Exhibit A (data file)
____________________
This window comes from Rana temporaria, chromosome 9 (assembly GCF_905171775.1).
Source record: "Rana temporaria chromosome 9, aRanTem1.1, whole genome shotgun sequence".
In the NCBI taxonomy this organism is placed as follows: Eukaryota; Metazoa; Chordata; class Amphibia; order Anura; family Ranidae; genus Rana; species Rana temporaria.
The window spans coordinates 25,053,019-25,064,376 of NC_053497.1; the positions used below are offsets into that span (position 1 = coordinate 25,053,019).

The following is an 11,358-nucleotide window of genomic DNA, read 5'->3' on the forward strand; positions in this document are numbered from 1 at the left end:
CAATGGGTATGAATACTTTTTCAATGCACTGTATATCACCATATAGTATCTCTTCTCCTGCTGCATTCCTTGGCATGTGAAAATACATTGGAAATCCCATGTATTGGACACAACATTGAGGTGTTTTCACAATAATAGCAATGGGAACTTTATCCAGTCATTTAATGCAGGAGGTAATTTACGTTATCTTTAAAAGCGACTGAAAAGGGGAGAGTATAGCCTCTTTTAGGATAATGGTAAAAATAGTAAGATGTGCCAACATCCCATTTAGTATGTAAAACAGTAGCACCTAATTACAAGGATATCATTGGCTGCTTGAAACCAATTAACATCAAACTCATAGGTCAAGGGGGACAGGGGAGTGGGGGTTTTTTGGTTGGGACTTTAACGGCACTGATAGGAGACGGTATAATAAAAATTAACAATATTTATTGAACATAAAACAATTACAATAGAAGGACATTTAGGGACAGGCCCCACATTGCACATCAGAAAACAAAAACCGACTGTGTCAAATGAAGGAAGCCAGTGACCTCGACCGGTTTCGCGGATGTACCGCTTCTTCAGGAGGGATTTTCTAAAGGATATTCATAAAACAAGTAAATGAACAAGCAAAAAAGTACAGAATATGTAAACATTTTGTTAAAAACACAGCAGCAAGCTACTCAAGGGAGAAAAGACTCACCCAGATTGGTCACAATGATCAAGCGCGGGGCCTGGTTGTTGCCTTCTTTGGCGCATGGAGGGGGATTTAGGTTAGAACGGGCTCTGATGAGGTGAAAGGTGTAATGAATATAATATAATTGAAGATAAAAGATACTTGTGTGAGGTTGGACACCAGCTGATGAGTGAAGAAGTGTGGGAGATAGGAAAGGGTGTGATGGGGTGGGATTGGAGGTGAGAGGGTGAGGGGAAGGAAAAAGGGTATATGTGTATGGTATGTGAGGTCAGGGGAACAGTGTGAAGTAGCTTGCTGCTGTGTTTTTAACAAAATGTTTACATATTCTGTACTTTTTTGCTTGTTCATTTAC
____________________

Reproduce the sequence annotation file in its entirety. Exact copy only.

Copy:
This window comes from Rana temporaria, chromosome 9 (assembly GCF_905171775.1).
Source record: "Rana temporaria chromosome 9, aRanTem1.1, whole genome shotgun sequence".
In the NCBI taxonomy this organism is placed as follows: Eukaryota; Metazoa; Chordata; class Amphibia; order Anura; family Ranidae; genus Rana; species Rana temporaria.
The window spans coordinates 25,053,019-25,064,376 of NC_053497.1; the positions used below are offsets into that span (position 1 = coordinate 25,053,019).

The following is an 11,358-nucleotide window of genomic DNA, read 5'->3' on the forward strand; positions in this document are numbered from 1 at the left end:
CAATGGGTATGAATACTTTTTCAATGCACTGTATATCACCATATAGTATCTCTTCTCCTGCTGCATTCCTTGGCATGTGAAAATACATTGGAAATCCCATGTATTGGACACAACATTGAGGTGTTTTCACAATAATAGCAATGGGAACTTTATCCAGTCATTTAATGCAGGAGGTAATTTACGTTATCTTTAAAAGCGACTGAAAAGGGGAGAGTATAGCCTCTTTTAGGATAATGGTAAAAATAGTAAGATGTGCCAACATCCCATTTAGTATGTAAAACAGTAGCACCTAATTACAAGGATATCATTGGCTGCTTGAAACCAATTAACATCAAACTCATAGGTCAAGGGGGACAGGGGAGTGGGGGTTTTTTGGTTGGGACTTTAACGGCACTGATAGGAGACGGTATAATAAAAATTAACAATATTTATTGAACATAAAACAATTACAATAGAAGGACATTTAGGGACAGGCCCCACATTGCACATCAGAAAACAAAAACCGACTGTGTCAAATGAAGGAAGCCAGTGACCTCGACCGGTTTCGCGGATGTACCGCTTCTTCAGGAGGGATTTTCTAAAGGATATTCATAAAACAAGTAAATGAACAAGCAAAAAAGTACAGAATATGTAAACATTTTGTTAAAAACACAGCAGCAAGCTACTCAAGGGAGAAAAGACTCACCCAGATTGGTCACAATGATCAAGCGCGGGGCCTGGTTGTTGCCTTCTTTGGCGCATGGAGGGGGATTTAGGTTAGAACGGGCTCTGATGAGGTGAAAGGTGTAATGAATATAATATAATTGAAGATAAAAGATACTTGTGTGAGGTTGGACACCAGCTGATGAGTGAAGAAGTGTGGGAGATAGGAAAGGGTGTGATGGGGTGGGATTGGAGGTGAGAGGGTGAGGGGAAGGAAAAAGGGTATATGTGTATGGTATGTGAGGTCAGGGGAACAGTGTGAAGTAGCTTGCTGCTGTGTTTTTAACAAAATGTTTACATATTCTGTACTTTTTTGCTTGTTCATTTAC